Consideration of phylogenetic series, especially from the palaeontological side, has led many writers to the conception that there is something of the nature of a growth-force inherent in organisms and tending inevitably towards divergent evolution.
His speculations on phylogeny, or the descent of invertebrates and vertebrates, were, however, most fantastic and bore no relation to palaeontological evidence.
The remains of the plants of former periods, which have come down to us in the fossilized state, are almost always fragmentary, and often imperfectly preserved; but their investigation is of the utmost importance to the botanist, as affording the only direct evidence of the past history of vegetable organisms. Since the publication of the Origin of Species the general acceptance of the doctrine of evolution has given a vastly increased significance to palaeontological data.
PAUL GERVAIS (1816-1879), French palaeontologist, was born on the 26th of September 1816 at Paris, where he obtained the diplomas of doctor of science and of medicine, and in 1835 he began palaeontological research as assistant in the laboratory of comparative anatomy at the Museum of Natural History.
On the other hand, a study of the plant-life of past ages tends to the conviction that too much stress may be laid on the imperfection of the geological record as a factor in the interpretation of palaeontological data.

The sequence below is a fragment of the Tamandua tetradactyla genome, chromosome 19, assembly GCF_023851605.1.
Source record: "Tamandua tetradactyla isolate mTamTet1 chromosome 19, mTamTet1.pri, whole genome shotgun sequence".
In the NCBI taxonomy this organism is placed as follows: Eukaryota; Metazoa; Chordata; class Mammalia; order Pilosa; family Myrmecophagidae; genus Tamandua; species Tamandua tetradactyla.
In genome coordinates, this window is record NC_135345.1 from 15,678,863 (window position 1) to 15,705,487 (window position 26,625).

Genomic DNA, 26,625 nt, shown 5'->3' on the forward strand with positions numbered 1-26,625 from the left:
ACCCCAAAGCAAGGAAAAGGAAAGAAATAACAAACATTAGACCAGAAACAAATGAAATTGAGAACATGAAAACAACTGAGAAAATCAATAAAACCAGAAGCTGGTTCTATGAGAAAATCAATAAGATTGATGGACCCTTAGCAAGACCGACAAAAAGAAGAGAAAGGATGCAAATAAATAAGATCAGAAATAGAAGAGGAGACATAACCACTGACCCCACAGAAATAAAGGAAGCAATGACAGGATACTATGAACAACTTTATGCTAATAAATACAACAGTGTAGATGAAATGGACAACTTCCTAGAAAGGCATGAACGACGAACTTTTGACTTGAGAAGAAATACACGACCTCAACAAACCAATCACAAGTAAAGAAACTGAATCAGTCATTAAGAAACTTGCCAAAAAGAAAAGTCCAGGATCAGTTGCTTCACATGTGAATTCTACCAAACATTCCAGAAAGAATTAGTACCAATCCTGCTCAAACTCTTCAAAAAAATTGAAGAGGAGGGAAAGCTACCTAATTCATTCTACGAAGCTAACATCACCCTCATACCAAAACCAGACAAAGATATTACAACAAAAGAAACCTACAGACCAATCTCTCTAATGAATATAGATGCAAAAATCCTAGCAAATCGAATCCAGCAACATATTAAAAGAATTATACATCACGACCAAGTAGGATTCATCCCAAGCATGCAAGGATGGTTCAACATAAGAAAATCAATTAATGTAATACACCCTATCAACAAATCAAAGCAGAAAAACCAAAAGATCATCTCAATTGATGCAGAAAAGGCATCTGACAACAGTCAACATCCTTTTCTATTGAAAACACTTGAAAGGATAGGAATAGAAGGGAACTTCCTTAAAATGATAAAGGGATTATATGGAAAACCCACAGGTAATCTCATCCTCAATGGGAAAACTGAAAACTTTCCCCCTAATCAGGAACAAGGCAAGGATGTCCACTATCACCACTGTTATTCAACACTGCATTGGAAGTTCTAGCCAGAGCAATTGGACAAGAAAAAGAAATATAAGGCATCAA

In attempting to account for the distribution of existing vegetation we must take into account palaeontological evidence.
Such restorations are possible because of the intimate fitness of animals and plants to their environment, and because such fitness has distinguished certain forms of life from the Cambrian to the present time; the species have altogether changed, but the laws governing the life of certain kinds of organisms have remained exactly the same for the whole period of time assigned to the duration of life; in fact, we read the conditions of the past in a mirror of adaptation, often sadly tarnished and incomplete owing to breaks in the palaeontological record, but constantly becoming more polished by discoveries which increase the understanding of life and its all-pervading relations to the non-life.
The sum of the primitive characters approximately restores the primitive form; and the gaps in palaeontological evidence are supplied by analysis of the available zoological, embryological and anatomical evidence.
The concurrence of botanical (Hooker, 1847), zoological, and finally of palaeontological evidence for the reconstruction of the continent of Antarctica, is one of the greatest triumphs of biological investigation.
In 1837 at Berlin, and was subsequently employed in the mineralogical museum of the university, becoming director of the palaeontological collection in 1857, and director of the museum in 1875.